Manage repositories

Docker Hub repositories allow you share container images with your team, customers, or the Docker community at large.

Docker images are pushed to Docker Hub through the docker push command. A single Docker Hub repository can hold many Docker images (stored as tags).

Creating a repository

To create a repository, sign into Docker Hub, select Repositories then Create Repository:

Create repo

When creating a new repository:

  • You can choose to put it in your Docker ID namespace, or in any organization where you are an owner.
  • The repository name needs to be unique in that namespace, can be two to 255 characters, and can only contain lowercase letters, numbers, hyphens (-), and underscores (_).


    You can’t rename a Docker Hub repository once it’s created.

  • The description can be up to 100 characters and used in the search result.
  • You can link a GitHub or Bitbucket account now, or choose to do it later in the repository settings.
  • You can set your default visibility to public or private for your account.


    For organizations creating a new repository, it’s recommended you select Private.

Setting page for creating a repo

After you select Create, you can start using docker push to push images to this repository.

Creating a private repository

To create a private repository, navigate to Docker Hub and select Repositories and Private.


To update your public repository to private, navigate to your repository, select Settings and Make private.

Create a private repo

Deleting a repository

  1. Navigate to Docker Hub and select Repositories.

  2. Select a repository from the list, select Settings, and then Delete Repository.


    Deleting a repository deletes all the images it contains and its build settings. This action can’t be undone.

  3. Enter the name of the repository to confirm the deletion and select Delete.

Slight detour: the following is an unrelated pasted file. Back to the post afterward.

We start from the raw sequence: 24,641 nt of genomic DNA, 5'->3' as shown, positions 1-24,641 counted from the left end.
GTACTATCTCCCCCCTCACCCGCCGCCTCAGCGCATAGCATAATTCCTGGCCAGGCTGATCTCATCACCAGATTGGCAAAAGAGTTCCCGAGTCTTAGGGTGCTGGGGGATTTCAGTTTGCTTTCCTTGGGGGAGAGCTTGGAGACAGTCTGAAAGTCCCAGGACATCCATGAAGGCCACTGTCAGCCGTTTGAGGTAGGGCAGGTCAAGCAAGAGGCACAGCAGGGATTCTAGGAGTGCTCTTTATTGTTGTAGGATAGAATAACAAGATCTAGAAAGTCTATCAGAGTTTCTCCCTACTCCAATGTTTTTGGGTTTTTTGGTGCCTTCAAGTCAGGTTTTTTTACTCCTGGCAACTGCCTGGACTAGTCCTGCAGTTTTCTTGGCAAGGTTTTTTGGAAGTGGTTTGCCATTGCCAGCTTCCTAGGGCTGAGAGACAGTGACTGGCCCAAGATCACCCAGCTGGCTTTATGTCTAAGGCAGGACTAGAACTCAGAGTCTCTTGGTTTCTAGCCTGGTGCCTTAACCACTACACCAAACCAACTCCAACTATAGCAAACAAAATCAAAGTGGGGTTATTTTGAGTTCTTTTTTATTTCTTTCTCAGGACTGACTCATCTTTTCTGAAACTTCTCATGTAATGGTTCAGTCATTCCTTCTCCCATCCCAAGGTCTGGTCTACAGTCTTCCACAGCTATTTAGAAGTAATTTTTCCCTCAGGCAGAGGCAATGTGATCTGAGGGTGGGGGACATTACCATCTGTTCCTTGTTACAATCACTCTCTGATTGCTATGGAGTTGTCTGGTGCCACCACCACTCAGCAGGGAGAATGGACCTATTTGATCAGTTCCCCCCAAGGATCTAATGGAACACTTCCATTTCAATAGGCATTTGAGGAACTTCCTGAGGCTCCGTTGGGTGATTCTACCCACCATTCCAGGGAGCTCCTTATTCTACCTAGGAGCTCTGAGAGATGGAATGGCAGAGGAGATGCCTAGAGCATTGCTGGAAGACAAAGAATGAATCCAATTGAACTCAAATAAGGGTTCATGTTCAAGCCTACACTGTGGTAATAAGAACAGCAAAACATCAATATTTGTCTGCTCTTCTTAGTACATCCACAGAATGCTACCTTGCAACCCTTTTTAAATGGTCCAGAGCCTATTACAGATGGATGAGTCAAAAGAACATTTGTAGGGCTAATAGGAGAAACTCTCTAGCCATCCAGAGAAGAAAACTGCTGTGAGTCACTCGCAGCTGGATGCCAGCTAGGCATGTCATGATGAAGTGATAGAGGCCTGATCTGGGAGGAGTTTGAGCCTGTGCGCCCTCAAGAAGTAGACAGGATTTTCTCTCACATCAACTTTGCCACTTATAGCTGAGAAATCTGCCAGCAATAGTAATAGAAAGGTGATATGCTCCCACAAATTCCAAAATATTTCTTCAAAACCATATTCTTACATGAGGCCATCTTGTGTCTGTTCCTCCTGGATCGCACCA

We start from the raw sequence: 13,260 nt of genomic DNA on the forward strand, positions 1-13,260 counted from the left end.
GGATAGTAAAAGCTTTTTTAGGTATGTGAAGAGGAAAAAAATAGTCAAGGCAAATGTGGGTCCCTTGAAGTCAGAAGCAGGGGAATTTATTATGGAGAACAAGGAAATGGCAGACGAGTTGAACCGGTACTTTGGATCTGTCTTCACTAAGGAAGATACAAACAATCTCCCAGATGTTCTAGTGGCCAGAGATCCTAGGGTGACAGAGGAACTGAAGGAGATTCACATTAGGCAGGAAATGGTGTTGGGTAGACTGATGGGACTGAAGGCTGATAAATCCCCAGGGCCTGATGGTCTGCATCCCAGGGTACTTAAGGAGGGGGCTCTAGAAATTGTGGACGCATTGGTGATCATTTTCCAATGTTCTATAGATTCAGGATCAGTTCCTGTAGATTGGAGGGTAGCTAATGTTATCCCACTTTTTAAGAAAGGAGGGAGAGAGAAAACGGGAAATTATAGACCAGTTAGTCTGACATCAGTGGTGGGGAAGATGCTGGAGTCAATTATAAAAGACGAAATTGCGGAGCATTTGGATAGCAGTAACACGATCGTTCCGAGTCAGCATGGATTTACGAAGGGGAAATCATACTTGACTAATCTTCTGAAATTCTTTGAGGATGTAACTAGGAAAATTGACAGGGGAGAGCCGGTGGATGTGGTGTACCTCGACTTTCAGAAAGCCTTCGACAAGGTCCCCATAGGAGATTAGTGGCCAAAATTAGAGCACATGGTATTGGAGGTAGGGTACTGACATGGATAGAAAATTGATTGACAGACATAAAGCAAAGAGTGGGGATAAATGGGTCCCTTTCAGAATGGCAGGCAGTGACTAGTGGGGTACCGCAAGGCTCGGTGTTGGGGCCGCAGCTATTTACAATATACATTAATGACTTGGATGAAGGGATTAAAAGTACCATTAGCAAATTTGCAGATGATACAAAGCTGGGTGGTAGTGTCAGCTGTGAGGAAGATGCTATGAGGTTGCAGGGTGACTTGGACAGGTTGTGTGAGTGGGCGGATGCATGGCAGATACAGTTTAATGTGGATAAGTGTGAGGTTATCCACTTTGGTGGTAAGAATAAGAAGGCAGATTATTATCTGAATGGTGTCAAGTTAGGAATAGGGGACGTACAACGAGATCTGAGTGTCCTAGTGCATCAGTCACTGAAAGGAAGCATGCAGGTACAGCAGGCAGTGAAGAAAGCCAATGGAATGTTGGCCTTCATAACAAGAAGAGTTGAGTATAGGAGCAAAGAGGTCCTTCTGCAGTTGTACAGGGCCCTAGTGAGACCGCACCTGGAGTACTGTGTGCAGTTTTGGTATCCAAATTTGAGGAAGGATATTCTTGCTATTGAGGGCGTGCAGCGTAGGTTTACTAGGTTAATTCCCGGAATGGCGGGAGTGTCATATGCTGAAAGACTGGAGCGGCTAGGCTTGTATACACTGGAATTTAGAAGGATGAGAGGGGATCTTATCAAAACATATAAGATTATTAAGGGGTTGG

Consolidating a repository

Personal to personal

When consolidating personal repositories, you can pull private images from the initial repository and push them into another repository owned by you. To avoid losing your private images, perform the following steps:

  1. Navigate to Docker Hub create a Docker ID and select the personal subscription.
  2. Using docker login from the CLI, sign in using your original Docker ID and pull your private images.
  3. Tag your private images with your newly created Docker ID using: docker tag namespace1/docker101tutorial new_namespace/docker101tutorial
  4. Using docker login from the CLI, sign in with your newly created Docker ID, and push your newly tagged private images to your new Docker ID namespace. docker push new_namespace/docker101tutorial
  5. The private images that existed in your previous namespace are now available in your new Docker ID namespace.

Personal to an organization

To avoid losing your private images, you can pull your private images from your personal namespace and push them to an organization that’s owned by you.

  1. Navigate to Docker Hub and select Organizations.
  2. Select the applicable organization and verify that your user account is a member of the organization.
  3. Sign in to Docker Hub using your original Docker ID, and pull your images from the initial namespace. docker pull namespace1/docker101tutorial
  4. Tag your images with your new organization namespace. docker tag namespace1/docker101tutorial <new_org>/docker101tutorial
  5. Push your newly tagged images to your new org namespace. docker push new_org/docker101tutorial

The private images that existed in the initial namespace are now available for your organization.

Pushing a Docker container image to Docker Hub

To push an image to Docker Hub, you must first name your local image using your Docker Hub username and the repository name that you created through Docker Hub on the web.

You can add multiple images to a repository by adding a specific :<tag> to them (for example docs/base:testing). If it’s not specified, the tag defaults to latest.

Name your local images using one of these methods:

  • When you build them, using docker build -t <hub-user>/<repo-name>[:<tag>]
  • By re-tagging an existing local image docker tag <existing-image> <hub-user>/<repo-name>[:<tag>]
  • By using docker commit <existing-container> <hub-user>/<repo-name>[:<tag>] to commit changes

Now you can push this repository to the registry designated by its name or tag.

$ docker push <hub-user>/<repo-name>:<tag>

The image is then uploaded and available for use by your teammates and/or the community.